By Rick Martinez
On October 31, music startups and blogging were the center of attention among Texas State University students during Mass Comm Week.
Shannon Delaney, a graduate from Texas State University with a master’s in mass communications and music blog writer for Vivogig, introduced the guest speakers and led the discussion on “Music Startups and Blogging” to students.
Daniel Senyard, CEO for Vivogig, told the audience his concept came from music fans posting their photos and video of live concerts on social media outlets.
Vivogig is an Austin-based tech startup that allows fans to share live music photos with each other.
Kerri Driver, a junior public relations major said she likes the idea of fans uploading their own pictures from shows.
Senyard also has weekly podcasts where he interviews various music artists from all genres.
Ian Morales, editor-in-chief, and AJ Miranda, multimedia editor, were also on hand to discuss how they created their website, Red River Noise and its affiliate, Austin Vida.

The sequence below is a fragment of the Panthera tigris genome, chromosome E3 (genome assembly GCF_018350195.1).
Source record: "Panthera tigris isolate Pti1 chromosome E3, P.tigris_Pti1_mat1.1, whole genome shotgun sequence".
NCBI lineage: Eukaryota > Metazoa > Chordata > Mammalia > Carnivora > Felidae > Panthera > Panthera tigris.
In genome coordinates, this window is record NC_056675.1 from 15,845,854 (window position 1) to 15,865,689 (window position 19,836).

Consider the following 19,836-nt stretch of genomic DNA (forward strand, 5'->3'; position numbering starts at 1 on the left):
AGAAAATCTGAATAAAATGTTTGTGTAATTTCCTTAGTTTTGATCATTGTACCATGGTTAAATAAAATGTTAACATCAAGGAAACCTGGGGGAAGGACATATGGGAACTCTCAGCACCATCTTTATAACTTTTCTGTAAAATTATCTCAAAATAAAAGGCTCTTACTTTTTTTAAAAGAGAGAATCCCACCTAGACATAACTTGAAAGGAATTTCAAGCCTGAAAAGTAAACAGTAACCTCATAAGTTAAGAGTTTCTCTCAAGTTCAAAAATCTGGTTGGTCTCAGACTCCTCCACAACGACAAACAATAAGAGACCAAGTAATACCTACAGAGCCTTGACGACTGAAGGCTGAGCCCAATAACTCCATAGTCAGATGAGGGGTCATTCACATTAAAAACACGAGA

Red River Noise is a blog site based out of Austin which focuses on the underground, alternative music scene.
Miranda said Red River Noise was created in 2009 as a profile on MySpace and accumulated over 20,000 fans.
Morales mention the upper hand he’s had in the underground music industry with interviews and exclusives.
Especially in Austin since most similar websites are based out of Los Angles and New York City said Morales.
Driver said she doesn’t think it would be easy to create a website that generates a large number of viewers.
“I don’t visit music websites,” said Ashton Douglas, a junior public relations major. “If I listen to music, it is usually through Pandora.”
Although, Red River Noise has a consistent flow of traffic, Miranda explained it doesn't help bring a large attendance to shows.
According to Miranda, these particular shows cost $5 to $10 in downtown Austin.
Morales mentioned that local Austin bands have had to play more gigs to keep themselves relevant.
Miranda and Morales also discussed their musical and cultural involvement within the Latin community with the online magazine Austin Vida, a site geared toward U.S. born Latinos.
Morales said the content in his online site, Austin Vida, has appealed to an audience and fan base stretching down to South America.